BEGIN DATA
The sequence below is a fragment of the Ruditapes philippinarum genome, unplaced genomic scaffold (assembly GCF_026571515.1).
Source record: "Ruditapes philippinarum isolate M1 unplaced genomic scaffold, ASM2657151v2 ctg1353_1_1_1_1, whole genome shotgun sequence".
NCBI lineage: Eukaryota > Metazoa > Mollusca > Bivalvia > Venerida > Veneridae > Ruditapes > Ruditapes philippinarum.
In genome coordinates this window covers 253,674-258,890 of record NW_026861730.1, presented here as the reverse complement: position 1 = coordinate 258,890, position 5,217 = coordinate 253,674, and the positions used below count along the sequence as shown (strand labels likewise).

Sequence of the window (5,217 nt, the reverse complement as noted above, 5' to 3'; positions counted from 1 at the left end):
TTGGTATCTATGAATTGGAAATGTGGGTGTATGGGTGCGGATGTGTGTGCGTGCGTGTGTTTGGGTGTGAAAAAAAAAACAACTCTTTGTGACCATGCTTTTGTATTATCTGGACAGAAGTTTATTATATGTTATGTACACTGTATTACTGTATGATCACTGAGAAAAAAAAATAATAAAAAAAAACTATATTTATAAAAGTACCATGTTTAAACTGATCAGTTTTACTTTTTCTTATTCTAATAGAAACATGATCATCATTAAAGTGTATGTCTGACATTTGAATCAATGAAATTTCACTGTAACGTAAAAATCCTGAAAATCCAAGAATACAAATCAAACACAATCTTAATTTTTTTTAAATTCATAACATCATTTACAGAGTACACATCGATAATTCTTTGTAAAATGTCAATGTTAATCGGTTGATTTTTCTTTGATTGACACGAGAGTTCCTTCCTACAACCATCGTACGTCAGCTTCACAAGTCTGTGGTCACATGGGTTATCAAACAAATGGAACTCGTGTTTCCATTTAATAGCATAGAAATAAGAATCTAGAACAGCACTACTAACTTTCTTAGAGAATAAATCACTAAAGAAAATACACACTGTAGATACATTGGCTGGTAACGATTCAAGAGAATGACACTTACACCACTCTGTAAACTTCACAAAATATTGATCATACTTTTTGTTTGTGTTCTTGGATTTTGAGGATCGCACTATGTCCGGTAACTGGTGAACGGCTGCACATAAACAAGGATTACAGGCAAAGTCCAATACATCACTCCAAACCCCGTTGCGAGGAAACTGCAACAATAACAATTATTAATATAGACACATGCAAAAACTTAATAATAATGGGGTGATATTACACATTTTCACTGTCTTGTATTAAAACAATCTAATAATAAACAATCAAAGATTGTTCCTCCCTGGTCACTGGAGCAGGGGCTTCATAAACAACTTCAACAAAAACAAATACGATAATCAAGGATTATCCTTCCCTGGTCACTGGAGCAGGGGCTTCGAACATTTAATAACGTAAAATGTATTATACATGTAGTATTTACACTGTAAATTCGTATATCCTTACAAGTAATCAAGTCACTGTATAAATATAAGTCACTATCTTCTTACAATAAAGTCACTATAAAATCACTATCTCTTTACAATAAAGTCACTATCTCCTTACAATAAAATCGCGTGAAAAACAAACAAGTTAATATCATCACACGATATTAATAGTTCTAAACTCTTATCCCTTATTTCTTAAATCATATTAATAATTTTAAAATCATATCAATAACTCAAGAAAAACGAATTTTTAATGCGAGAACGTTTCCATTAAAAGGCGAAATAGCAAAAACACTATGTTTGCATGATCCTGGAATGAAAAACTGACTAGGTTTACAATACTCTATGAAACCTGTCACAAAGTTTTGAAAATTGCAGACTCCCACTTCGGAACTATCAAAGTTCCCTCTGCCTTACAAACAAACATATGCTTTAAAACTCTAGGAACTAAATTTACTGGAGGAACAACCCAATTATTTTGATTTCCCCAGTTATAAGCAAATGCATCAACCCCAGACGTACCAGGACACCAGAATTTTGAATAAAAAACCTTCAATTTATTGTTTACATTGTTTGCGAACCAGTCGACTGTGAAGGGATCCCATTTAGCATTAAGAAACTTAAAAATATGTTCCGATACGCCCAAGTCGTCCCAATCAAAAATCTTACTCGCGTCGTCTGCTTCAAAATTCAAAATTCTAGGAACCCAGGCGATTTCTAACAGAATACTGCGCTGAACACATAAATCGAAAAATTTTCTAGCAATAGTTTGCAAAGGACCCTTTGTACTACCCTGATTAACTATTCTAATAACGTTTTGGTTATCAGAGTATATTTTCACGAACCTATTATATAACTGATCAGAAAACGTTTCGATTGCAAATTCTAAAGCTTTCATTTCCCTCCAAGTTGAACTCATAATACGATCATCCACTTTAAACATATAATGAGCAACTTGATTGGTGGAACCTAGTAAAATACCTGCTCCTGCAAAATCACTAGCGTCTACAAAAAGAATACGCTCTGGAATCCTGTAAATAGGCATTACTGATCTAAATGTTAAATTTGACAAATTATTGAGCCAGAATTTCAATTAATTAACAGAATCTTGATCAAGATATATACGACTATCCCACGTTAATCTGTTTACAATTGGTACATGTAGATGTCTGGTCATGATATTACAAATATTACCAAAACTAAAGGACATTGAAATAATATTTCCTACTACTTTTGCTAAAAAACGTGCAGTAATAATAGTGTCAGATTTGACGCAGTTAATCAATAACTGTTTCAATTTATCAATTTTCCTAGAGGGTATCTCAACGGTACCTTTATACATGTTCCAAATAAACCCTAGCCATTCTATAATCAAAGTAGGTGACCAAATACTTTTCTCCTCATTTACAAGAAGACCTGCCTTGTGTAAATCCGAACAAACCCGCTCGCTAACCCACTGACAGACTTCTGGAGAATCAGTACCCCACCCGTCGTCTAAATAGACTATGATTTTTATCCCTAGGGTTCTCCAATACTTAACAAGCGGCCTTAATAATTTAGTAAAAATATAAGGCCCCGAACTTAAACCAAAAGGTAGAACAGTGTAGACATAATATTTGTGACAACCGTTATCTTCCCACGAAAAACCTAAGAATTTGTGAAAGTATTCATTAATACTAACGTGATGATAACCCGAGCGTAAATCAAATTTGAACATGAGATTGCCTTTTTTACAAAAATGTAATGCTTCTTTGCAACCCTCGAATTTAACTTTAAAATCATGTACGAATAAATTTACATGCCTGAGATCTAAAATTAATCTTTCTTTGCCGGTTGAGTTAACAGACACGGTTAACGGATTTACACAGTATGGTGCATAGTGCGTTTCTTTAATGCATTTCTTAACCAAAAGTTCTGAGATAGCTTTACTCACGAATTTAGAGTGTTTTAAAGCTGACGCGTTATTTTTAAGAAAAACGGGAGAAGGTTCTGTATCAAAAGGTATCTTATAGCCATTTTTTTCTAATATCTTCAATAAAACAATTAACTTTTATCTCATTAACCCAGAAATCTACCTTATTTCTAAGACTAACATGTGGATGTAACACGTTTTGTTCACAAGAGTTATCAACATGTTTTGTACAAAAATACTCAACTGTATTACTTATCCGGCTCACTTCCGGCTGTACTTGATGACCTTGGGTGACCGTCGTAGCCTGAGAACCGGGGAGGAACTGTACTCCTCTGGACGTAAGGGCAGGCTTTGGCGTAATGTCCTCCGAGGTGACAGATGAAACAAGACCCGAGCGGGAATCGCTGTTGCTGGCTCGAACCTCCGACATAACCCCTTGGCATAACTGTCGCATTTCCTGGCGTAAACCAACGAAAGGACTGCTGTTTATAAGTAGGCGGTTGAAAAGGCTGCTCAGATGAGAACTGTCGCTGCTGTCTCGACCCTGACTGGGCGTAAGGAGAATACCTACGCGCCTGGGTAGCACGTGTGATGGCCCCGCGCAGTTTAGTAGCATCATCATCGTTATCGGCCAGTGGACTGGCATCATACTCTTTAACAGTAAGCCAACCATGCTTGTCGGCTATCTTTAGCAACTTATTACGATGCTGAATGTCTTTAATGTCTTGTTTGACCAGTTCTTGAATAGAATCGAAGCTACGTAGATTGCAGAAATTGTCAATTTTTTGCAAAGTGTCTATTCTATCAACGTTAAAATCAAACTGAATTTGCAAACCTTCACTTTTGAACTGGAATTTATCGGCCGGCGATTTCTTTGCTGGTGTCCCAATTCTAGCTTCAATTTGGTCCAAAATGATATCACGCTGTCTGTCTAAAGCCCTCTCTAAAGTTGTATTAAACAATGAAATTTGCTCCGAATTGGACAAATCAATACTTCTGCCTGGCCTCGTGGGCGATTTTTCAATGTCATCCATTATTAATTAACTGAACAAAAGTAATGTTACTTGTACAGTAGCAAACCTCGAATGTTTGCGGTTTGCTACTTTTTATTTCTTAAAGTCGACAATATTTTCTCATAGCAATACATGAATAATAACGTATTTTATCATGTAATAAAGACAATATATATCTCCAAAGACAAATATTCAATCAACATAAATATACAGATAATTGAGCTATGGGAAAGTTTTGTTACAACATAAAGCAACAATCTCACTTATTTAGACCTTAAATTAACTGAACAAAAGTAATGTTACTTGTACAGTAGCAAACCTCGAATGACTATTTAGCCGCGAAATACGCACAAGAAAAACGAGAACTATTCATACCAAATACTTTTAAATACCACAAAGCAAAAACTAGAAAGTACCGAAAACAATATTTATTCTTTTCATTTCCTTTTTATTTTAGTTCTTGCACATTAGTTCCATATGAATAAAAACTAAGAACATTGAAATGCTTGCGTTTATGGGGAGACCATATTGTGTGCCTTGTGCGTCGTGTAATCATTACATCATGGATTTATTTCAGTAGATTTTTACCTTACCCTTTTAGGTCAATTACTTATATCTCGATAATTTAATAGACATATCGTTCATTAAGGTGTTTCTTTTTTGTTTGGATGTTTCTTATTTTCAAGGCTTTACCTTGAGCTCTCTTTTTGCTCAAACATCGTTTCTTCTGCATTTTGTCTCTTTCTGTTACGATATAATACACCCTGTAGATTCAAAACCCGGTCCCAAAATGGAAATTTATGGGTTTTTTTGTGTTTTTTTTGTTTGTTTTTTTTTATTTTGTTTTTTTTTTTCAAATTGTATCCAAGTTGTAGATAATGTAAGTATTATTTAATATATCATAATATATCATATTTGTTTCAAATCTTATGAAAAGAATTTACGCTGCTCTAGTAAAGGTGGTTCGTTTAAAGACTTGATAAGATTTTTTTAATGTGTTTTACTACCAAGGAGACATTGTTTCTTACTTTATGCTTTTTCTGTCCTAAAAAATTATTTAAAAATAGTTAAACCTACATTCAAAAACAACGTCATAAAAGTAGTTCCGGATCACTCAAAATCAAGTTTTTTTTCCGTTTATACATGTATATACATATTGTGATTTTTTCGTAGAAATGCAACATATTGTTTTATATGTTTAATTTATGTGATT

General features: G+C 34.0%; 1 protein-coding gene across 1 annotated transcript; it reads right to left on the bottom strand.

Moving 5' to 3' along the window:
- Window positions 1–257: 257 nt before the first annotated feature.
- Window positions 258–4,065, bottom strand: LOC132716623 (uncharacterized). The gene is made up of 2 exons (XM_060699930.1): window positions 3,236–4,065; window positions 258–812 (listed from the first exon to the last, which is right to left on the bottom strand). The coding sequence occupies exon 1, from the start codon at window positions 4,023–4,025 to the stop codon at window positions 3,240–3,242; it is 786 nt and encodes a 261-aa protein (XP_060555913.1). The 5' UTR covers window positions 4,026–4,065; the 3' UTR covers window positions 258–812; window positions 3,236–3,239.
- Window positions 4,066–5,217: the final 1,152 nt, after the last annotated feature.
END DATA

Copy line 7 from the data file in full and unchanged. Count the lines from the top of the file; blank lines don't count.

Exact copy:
General features: G+C 34.0%; 1 protein-coding gene across 1 annotated transcript; it reads right to left on the bottom strand.